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Durham, NC, United States

Colombo P.C.,Columbia University | Ganda A.,Columbia University | Lin J.,Columbia University | Onat D.,Columbia University | And 4 more authors.
Heart Failure Reviews | Year: 2012

Although inflammation is a physiologic response designed to protect us from infection, when unchecked and ongoing it may cause substantial harm. Both chronic heart failure (CHF) and chronic kidney disease (CKD) are known to cause elaboration of several pro-inflammatory mediators that can be detected at high concentrations in the tissues and blood stream. The biologic sources driving this chronic inflammatory state in CHF and CKD are not fully established. Traditional sources of inflammation include the heart and the kidneys which produce a wide range of proinflammatory cytokines in response to neurohormones and sympathetic activation. However, growing evidence suggests that non-traditional biomechanical mechanisms such as venous and tissue congestion due to volume overload are also important as they stimulate endotoxin absorption from the bowel and peripheral synthesis and release of proinflammatory mediators. Both during the chronic phase and, more rapidly, during acute exacerbations of CHF and CKD, inflammation and congestion appear to amplify each other resulting in a downward spiral of worsening cardiac, vascular, and renal functions that may negatively impact patients' outcome. Anti-inflammatory treatment strategies aimed at attenuating end organ damage and improving clinical prognosis in the cardiorenal syndrome have been disappointing to date. A new therapeutic paradigm may be needed, which involves different anti-inflammatory strategies for individual etiologies and stages of CHF and CKD. It may also include specific (short-term) anti-inflammatory treatments that counteract inflammation during the unsettled phases of clinical decompensation. Finally, it will require greater focus on volume overload as an increasingly significant source of systemic inflammation in the cardiorenal syndrome. © 2011 Springer Science+Business Media, LLC. Source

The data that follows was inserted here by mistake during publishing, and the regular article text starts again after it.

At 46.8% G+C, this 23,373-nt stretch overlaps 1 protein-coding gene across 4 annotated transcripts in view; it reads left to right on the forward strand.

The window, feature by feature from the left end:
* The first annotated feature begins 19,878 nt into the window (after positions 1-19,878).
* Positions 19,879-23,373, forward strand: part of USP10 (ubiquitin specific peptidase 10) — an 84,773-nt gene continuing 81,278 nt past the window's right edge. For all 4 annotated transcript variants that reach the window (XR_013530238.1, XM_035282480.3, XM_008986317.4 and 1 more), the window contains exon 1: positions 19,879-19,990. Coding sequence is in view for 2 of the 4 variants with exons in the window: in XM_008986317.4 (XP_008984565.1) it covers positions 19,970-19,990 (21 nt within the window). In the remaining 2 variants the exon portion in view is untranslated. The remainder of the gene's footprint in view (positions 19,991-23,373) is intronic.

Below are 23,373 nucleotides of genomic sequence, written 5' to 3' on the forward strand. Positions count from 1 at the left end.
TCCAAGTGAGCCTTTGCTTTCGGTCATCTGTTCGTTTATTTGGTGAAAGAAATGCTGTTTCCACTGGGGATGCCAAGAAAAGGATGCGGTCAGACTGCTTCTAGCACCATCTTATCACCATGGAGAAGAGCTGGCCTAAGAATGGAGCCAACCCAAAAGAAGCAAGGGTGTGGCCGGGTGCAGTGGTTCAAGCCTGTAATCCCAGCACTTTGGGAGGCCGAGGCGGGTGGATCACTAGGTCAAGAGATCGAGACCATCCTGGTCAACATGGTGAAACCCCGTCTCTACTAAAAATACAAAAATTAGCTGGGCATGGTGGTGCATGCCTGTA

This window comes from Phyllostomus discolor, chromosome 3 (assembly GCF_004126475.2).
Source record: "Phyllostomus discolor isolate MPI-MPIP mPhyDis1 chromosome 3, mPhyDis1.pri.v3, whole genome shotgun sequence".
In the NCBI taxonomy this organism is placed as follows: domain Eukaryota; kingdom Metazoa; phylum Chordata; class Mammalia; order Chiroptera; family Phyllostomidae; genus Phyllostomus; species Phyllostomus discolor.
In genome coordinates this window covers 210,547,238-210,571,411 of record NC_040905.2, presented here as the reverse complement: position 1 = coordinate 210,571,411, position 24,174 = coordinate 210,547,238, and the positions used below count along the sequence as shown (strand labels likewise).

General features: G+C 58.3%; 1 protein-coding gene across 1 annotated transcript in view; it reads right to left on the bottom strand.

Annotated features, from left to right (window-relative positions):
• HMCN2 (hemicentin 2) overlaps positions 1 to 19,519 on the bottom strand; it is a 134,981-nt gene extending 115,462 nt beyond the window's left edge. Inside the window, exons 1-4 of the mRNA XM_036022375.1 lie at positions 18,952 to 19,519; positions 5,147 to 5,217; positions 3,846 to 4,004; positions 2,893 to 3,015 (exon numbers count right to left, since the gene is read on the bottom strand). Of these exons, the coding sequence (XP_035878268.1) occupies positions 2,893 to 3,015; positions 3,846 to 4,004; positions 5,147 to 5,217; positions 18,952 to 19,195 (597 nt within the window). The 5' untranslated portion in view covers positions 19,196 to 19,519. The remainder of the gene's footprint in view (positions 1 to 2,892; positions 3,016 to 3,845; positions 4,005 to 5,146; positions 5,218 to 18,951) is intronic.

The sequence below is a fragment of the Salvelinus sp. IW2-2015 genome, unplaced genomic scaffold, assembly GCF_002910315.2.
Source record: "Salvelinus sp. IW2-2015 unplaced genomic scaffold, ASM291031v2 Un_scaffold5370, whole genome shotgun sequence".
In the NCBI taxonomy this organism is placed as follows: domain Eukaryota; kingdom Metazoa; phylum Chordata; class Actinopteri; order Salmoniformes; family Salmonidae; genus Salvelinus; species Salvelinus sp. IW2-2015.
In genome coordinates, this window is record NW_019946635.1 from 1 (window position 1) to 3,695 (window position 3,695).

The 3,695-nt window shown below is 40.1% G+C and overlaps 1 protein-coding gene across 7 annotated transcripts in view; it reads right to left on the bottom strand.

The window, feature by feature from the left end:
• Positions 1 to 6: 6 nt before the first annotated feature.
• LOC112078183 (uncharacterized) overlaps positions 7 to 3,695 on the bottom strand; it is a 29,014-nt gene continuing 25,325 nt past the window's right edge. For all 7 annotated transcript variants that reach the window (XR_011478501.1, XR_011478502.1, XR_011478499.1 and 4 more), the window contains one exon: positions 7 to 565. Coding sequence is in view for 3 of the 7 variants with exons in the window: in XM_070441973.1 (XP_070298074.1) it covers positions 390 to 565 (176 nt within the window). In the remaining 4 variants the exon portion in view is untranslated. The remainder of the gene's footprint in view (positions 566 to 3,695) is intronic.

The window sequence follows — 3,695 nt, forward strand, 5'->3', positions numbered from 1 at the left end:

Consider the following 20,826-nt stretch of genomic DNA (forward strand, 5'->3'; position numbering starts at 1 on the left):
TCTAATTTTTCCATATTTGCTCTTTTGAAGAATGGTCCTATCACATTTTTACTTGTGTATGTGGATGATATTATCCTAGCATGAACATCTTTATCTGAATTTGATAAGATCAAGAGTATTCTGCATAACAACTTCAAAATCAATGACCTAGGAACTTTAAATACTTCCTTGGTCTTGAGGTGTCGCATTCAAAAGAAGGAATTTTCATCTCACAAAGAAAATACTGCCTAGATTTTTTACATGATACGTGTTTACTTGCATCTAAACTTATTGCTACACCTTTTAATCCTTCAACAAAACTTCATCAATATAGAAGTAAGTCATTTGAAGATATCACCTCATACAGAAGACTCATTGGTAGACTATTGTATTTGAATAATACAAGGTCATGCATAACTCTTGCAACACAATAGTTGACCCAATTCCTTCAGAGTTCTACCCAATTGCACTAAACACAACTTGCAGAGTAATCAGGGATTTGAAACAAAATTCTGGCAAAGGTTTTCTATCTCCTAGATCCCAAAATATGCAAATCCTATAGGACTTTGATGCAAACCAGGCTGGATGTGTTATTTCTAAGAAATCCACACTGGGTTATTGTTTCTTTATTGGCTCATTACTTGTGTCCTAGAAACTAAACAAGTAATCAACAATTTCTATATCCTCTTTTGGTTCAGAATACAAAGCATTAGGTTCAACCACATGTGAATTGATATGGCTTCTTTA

Schmitter D.,Momentum | Cotter G.,Momentum Research Inc. | Voors A.A.,University of Groningen
Heart Failure Reviews | Year: 2014